Australian Button History

“It is in the small things that are lost or misplaced that the details of everyday life may be found.”

 Jennnie Lindenburg, ‘Buttoning Down Archaeology” from Australian Historical Archaeology 1999.

The following information was uncovered in large part in Trove, the free online service of the National Library of Australia. I thoroughly recommend it as a great resource. It contains scans of many historical newspapers,magazines, etc, and more is being uploaded all the time. Check out


The National Coat of Arms on a uniform button of staff of the Government House, Hobart. Made by Stokes and Sons.









The Queenslander, 5th August 1937 page 2.


Note:  The subject of military/livery/uniform buttons is a study in its own right. This is not meant to be an exhaustive look at this particular subject, rather just to highlight any with an Australian providence.  Please refer to specialty books/websites/clubs for more information on this sub-topic. If you do Facebook (I don’t) there is an ‘Australian Military and Civilian Button Collectors’ group.

I am on the committee of the “Victorian Button Collectors Club”. They can be contacted with all queries button related, Australian or otherwise!


When people show a button to a collector they invariably want to know “when, what, where”. When was it made? What is it made from and what was it used for?  Where did it come from? Sometimes these questions are easy to answer, sometimes not! Collectors, books and websites may be consulted, but sometimes you just need to do a bit of detective work. If the buttons are on a card you can search online for the brand/company. Search in archives such as the National and State archives, State Libraries and websites such as Trove (or equivalents). You can also Google a description, e.g. ‘glass scotty dog shaped buttons’ and see what comes up. Images will come up on Ebay/Etsy/Pinterest, etc . that may look like your buttons.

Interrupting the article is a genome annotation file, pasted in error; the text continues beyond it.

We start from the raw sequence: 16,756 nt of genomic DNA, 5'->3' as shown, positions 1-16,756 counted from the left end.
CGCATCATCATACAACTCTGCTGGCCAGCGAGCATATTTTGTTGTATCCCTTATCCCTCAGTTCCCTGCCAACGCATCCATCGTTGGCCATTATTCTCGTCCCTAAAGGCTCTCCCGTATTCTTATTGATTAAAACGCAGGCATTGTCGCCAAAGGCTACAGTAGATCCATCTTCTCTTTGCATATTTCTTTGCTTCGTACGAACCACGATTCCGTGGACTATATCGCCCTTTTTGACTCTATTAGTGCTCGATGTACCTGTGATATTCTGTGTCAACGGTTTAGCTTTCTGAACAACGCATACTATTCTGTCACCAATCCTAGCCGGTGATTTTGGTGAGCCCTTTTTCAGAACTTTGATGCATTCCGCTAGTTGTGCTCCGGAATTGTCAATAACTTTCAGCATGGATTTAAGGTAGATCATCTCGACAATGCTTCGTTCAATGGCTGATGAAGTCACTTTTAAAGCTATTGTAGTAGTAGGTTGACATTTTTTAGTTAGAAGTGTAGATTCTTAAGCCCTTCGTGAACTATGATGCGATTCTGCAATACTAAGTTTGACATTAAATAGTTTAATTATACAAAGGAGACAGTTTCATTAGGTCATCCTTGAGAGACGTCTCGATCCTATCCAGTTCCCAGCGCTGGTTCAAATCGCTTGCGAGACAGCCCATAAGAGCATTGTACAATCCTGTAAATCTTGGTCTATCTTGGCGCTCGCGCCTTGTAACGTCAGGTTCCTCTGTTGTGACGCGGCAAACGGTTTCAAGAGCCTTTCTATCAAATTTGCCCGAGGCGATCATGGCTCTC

Beware that sellers often claim that their buttons (and other vintage items) are 10-30 years older than they actually are! Funny how they don’t make the mistake in reverse, that is to say, quote that the item younger than it is. Prices on the cards can help. In Australia we changed to decimal currency on 14th February 1966. For a short while in 1966-7 both imperial and decimal prices appeared. So, a card priced, for example, 65 cents, can’t be from the 1930s! Sellers note this please!! Also many so called ‘Art Deco’ buttons are from the 1950s, not 1930s, and many ‘rare’ buttons aren’t.

If a button has a backmark  this can help, although beware that  backmarks could be used for many years. For Australian manufacturers, check out the pages where I have outlined their history. For overseas makers, try Googling. There are lists of American and British backmarks that can be very helpful.

If the button has a Royal cypher or crown that will let you know the correct era. I once tried to explain to an over-excited metal detectorist asking for $100 for his so-called “Rare Pre-Federation Queensland police uniform button” was not so, as it had a “Kings Crown” (1902-1952) not a “Queen Victoria Crown”(pre-1902). Not trying to get a bargain (as I didn’t need the button for my collection) I tried to explain it was not rare or valuable. Alas, someone had told him it was, and he didn’t believe me. Royal cyphers and crowns date buttons to a certain Monarch’s era.

For buttons with British backmarks see these webpages for help: